After a mediocre first half (16-15) in 1936, the Crawfords rallied to win the NNL's second half with a 20-9 record. Paige had returned, and contributed an 11-3 record. The Crawfords retained the title when Greenlee, still the prez, declared them champs over the protests of the Washington Elite nine, which had won the first-half crown.
The following spring, Satchel Paige, Josh Gibson, Cool Papa Bell, and several other Crawfords players bolted for Santo Domingo, to play for the Dominican dictator, Rafael Trujillo, and the franchise never recovered. Paige and Greenlee were still on different pages financially, and Satchel led the pack to the greener pastures of Central America.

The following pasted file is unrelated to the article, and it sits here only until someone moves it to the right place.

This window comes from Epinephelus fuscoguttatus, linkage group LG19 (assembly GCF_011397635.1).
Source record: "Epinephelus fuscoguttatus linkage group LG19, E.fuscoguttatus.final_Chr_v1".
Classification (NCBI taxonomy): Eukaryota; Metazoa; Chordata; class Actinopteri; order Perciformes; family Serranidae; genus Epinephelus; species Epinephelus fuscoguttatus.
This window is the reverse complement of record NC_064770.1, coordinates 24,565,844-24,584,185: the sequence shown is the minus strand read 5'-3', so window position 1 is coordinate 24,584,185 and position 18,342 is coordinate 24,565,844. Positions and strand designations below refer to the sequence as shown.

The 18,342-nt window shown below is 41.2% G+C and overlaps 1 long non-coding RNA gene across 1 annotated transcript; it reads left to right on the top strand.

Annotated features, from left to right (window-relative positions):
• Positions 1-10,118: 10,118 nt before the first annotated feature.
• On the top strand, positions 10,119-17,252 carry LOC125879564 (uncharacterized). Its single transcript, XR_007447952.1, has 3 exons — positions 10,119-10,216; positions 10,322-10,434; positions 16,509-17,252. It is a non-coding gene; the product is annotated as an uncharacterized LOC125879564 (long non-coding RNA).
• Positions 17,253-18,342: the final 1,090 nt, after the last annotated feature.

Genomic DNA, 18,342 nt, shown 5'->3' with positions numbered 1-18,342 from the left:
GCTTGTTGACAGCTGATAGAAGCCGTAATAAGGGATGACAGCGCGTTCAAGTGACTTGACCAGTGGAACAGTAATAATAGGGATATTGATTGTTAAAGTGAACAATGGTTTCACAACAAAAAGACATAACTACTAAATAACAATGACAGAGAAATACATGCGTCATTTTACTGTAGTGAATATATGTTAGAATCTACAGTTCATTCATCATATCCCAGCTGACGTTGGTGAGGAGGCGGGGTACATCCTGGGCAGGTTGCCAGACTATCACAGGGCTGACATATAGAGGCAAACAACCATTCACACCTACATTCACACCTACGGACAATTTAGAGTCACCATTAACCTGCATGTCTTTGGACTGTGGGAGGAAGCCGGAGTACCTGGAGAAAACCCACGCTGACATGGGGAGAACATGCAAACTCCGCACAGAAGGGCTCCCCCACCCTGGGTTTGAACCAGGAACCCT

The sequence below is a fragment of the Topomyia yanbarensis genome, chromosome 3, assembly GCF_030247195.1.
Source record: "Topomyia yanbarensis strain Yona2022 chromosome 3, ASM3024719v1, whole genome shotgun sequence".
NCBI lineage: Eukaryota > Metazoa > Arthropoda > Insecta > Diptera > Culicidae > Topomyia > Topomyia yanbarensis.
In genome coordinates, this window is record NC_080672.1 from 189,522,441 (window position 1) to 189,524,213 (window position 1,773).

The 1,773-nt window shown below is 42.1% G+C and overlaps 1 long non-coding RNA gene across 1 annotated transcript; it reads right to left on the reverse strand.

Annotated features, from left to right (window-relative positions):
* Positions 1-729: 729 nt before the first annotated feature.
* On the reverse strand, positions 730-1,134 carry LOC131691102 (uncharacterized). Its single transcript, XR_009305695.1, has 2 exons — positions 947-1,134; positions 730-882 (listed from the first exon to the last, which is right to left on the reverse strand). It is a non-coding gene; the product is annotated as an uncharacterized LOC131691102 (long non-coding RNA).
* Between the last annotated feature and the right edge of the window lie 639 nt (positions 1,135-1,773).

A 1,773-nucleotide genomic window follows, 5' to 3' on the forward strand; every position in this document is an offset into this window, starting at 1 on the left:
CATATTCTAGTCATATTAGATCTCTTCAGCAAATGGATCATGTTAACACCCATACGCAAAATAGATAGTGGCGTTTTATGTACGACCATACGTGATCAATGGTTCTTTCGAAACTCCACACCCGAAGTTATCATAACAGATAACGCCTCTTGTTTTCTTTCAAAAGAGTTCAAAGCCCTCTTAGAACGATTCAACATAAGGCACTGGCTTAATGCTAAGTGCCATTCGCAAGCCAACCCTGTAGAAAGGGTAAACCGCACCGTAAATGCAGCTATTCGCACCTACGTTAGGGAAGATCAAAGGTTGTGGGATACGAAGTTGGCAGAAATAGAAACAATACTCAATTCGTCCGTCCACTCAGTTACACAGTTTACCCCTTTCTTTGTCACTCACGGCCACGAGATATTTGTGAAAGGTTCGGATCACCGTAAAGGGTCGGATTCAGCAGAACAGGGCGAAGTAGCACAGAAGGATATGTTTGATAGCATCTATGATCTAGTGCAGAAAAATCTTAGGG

After two second division finishes and a running low on cash - even the numbers racket isn't a bottomless gold pit - Greenlee sold the team, his field was demolished, and the franchise moved to Toledo in 1939 and then to Indianapolis in 1940 before disbanding.
In the mid 1940s another team using the same Pittsburgh Crawfords' name was formed, but it wasn't related in any way to the original franchise. And so ends the saga of of a brief but brilliant moment in Pittsburgh baseball.
And hey, there was another great black team in Pittsburgh around the same era - the Homestead Grays. You may want to catch up on their storied history, too.